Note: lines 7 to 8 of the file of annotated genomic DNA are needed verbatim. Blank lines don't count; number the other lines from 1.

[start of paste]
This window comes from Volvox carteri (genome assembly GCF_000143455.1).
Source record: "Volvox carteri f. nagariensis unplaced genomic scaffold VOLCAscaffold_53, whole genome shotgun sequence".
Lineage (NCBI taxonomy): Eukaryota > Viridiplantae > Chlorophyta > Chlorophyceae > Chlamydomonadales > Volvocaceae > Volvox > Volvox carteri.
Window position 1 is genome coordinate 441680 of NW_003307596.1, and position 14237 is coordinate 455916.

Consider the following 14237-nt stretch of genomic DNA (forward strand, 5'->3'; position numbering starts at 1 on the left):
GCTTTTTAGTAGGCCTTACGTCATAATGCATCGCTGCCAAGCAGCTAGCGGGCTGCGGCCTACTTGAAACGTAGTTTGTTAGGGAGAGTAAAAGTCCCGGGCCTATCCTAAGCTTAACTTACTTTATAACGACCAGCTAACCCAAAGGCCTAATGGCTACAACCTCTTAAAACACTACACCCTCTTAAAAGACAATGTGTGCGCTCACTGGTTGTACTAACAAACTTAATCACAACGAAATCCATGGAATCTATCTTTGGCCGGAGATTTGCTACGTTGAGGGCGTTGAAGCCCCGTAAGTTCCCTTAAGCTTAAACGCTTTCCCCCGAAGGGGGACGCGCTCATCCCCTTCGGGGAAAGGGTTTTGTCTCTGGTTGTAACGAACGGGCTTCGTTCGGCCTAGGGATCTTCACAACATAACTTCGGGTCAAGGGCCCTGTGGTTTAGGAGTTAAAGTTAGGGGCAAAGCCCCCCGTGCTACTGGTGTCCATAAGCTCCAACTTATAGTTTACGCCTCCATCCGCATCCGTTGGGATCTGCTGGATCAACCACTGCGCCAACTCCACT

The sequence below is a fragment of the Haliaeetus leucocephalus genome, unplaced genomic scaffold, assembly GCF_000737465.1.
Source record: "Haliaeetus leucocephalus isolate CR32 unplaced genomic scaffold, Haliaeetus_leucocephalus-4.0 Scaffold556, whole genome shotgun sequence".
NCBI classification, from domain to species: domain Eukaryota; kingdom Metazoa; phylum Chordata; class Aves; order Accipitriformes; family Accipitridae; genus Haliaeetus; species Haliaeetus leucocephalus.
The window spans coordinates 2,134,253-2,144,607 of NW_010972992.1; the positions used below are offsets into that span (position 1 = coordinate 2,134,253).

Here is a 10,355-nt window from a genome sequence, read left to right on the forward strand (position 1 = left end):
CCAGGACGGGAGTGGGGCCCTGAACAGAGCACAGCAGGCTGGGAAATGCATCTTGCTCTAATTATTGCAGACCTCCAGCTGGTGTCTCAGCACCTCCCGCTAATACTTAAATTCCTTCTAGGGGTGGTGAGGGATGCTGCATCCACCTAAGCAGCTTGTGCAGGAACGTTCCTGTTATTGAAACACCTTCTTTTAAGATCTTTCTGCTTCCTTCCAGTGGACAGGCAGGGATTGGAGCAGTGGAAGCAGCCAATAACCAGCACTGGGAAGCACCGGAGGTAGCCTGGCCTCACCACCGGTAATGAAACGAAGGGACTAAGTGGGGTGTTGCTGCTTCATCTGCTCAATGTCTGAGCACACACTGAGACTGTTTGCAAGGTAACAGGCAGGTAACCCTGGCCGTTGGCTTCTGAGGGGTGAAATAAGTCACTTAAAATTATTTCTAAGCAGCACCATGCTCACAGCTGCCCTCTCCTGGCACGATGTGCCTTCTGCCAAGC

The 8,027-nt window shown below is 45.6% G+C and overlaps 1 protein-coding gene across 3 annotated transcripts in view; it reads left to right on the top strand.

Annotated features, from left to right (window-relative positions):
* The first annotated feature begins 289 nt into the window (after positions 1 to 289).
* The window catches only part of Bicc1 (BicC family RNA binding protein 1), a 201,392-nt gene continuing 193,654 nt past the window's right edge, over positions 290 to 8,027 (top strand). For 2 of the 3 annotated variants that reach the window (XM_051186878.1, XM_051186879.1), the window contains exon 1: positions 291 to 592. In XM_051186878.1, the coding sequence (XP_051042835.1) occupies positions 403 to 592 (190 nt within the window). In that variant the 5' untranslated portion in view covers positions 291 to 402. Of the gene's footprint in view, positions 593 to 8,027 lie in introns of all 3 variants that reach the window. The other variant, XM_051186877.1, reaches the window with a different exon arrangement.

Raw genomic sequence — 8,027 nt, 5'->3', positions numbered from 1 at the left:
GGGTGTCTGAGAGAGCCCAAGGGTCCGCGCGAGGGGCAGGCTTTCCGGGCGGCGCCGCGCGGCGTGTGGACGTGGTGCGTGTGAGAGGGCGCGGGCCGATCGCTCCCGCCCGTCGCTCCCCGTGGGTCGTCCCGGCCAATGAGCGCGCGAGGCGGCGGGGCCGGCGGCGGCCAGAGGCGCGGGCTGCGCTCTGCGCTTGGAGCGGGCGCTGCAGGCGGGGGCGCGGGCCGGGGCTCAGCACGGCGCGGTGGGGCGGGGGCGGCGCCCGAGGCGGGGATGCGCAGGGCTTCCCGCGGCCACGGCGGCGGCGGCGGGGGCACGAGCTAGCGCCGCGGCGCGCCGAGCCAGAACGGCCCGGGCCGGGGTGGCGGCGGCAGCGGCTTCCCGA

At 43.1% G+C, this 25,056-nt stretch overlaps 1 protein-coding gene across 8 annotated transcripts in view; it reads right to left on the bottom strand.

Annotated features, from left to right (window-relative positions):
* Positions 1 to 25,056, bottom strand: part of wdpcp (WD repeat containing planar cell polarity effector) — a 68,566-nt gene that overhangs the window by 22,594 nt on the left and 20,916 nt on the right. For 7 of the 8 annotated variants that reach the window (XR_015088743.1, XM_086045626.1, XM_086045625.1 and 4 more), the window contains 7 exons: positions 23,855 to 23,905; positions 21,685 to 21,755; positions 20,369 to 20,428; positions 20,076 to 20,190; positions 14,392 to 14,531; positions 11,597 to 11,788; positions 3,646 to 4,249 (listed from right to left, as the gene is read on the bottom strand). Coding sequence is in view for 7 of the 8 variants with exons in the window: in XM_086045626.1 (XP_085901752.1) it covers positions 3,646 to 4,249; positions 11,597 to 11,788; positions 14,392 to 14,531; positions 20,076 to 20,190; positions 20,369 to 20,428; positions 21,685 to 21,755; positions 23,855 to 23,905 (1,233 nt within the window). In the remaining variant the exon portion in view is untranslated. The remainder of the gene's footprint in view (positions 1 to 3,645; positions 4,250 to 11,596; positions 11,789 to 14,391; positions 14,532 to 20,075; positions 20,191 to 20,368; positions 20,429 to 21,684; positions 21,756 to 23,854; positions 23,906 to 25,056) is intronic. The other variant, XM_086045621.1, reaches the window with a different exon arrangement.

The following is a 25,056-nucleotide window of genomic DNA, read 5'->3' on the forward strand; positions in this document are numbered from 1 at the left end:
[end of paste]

The sequence below is a fragment of the Haliaeetus leucocephalus genome, unplaced genomic scaffold, assembly GCF_000737465.1.
Source record: "Haliaeetus leucocephalus isolate CR32 unplaced genomic scaffold, Haliaeetus_leucocephalus-4.0 Scaffold556, whole genome shotgun sequence".